Frustrated with Beijing's driving restrictions that forced her to leave her car at home a day every week, Ms Luo Xiaoping decided to do away with the inconvenience once and for all.
Last August, she forked out some 200,000 yuan (S$43,500) for a Nissan electric car - a vehicle segment excluded from the driving ban - amid the Chinese capital's efforts to clean up its dirty air.
"It costs about 80,000 yuan more than a normal car of a similar (mid-range) class but at least I wouldn't have to deal with the inconvenience any more, especially with ferrying kids around or in times of emergencies," the accountant said. "I also saw it as doing my part to clean up Beijing's terrible smog problem."
While electric cars often bring to mind Tesla Motors' sleek sedans costing six-figure sums, across an ocean from the carmaker's California plant might be where the future of electrified transportation is being determined.
China, already the world's largest car market since 2009, claimed pole position for electric car sales last year with about 220,000 to 250,000 units sold, eclipsing sales of about 180,000 in the US, according to the China Association of Automobile Manufacturers.
Chinese firm BYD, backed by American businessman Warren Buffett's Berkshire Hathaway, sold more than 61,000 electric cars last year, the majority of them in China, making it the top-selling electric carmaker. And local carmaker Geely Automobile in November said it would target new-energy vehicles to make up 90 per cent of its sales by 2020.
INVEST IN INDUSTRY-SPECIFIC R&D
Having the title as the largest market means nothing... What is important now is for large Chinese auto firms, possibly under Beijing's leadership, to take a longer-term perspective and pool their resources to invest in R&D specific to such cars. Only then can China's electric car industry have a brighter future.
PROFESSOR JIANG LIBIAO, of the South China University of Technology in Guangzhou, warning that China's electric car industry is at risk of making the same mistakes as the traditional car segment.
This explosive growth on the back of government incentives - such as billions of yuan in subsidies and tax cuts - and crippling urban smog gave China the title of the world's largest market for the first time, a remarkable turnaround for the industry that sold a paltry 2,338 electric vehicles in 2011.
Under rules to limit pollution, cars are banned from Beijing's streets one weekday per week. But electric cars are exempt and also not required to be part of a licence plate lottery system. Moreover, buyers of electric cars can get as much as 55,000 yuan in central government subsidies now.
But experts say investigations last week into fraudulent subsidy claims by carmakers have led to scepticism over the competitiveness of China's green cars and questions over whether technological breakthroughs are really being made.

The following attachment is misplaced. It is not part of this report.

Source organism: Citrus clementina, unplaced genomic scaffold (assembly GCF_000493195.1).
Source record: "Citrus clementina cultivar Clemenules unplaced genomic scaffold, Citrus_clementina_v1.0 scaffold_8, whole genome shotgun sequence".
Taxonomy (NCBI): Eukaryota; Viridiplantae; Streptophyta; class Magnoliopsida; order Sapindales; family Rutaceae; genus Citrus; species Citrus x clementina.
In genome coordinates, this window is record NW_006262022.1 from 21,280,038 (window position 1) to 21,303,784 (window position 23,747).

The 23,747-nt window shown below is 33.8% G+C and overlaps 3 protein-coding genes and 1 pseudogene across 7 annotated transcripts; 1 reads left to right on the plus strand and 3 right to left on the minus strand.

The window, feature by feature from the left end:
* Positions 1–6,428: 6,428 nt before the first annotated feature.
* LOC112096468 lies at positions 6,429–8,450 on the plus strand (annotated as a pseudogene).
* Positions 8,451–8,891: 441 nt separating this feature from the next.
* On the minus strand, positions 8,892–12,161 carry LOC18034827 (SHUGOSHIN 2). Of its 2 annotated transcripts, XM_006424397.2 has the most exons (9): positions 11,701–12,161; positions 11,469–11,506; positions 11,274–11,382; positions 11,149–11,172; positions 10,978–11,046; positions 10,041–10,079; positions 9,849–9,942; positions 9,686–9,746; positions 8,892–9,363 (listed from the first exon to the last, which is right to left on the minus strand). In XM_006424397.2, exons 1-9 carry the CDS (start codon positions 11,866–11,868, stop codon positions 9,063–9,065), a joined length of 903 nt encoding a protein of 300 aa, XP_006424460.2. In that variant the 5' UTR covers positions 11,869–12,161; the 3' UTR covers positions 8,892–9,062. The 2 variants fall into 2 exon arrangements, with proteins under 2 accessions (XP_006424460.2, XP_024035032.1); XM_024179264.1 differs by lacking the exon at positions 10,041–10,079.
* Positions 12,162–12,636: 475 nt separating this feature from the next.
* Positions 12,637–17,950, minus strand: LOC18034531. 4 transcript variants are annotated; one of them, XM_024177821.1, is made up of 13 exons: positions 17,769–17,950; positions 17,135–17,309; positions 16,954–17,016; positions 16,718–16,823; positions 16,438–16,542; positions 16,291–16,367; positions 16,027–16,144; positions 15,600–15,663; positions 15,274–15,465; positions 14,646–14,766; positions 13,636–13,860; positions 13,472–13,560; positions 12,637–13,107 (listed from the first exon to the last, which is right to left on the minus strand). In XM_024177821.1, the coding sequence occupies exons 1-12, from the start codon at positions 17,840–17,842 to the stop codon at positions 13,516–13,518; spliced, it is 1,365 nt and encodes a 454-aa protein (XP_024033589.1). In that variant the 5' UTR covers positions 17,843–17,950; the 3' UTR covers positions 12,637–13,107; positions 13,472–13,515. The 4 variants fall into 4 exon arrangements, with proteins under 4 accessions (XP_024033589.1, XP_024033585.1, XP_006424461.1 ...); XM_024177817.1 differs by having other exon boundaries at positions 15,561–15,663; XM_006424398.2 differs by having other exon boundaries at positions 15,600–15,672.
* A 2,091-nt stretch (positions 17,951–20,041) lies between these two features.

Media reports surfaced last month over poor-quality electric cars being made and then "sold" to the carmaker's own car rental agency - but kept unused in warehouses instead - as the firm collected millions of yuan in subsidies.
A conventional vehicle once installed with new energy batteries can get up to 100,000 yuan in subsidies, much higher than its actual cost, The Economic Observer newspaper reported.
The controversy has drawn attention to whether China's electric car sector can be commercially viable, throwing the spotlight on subsidies in particular, which while credited for giving the sector its initial boost, are now blamed for crippling it.
Finance Minister Lou Jiwei said last month that while China's new energy industry is not a late starter, it still lacks breakthroughs in high-end products and core technology. "A big reason is that carmakers rely too heavily on subsidies and fail to keep up their own spirit of perseverance and innovation," he noted.
An editorial by the state-run China Daily last week also stressed the need for local carmakers to "sharpen the competitive edge of their cars", and for the authorities to better police the use of public funds.
Already, Mr Lou has announced plans to gradually cut subsidies for electric cars and to stop providing financial assistance after 2020.
"The government has heeded the bitter lessons from the rapid growth of the photovoltaic industry in China on the back of hefty subsidies and the huge losses the sector suffered as a result of oversupply," the editorial said.
"Domestic producers' heavy dependence on subsidies also calls for early actions to reduce government aid for those focusing on low-technology (electric) cars."
But experts say that while reducing subsidies will help weed out low-tech firms, Beijing needs to do more to nudge the domestic electric car sector in the right direction so that its long-term outlook takes precedence over short-term gains.
Subsidies, for instance, should be put towards research and development grants instead, such as improving battery life or raising the car's top speed, some suggest.
Professor Jiang Libiao of the South China University of Technology in Guangzhou has warned that China's electric car industry is at risk of making the same mistakes as the traditional car segment.
"Having the title as the largest market means nothing. China has topped traditional car sales since 2009, yet the domestic auto industry is not known for its technology.
"And now, even its market has been taken over by foreign cars because local cars are not known for their quality," he said.
"What is important now is for large Chinese auto firms, possibly under Beijing's leadership, to take a longer-term perspective and pool their resources to invest in R&D specific to such cars. Only then can China's electric car industry have a brighter future."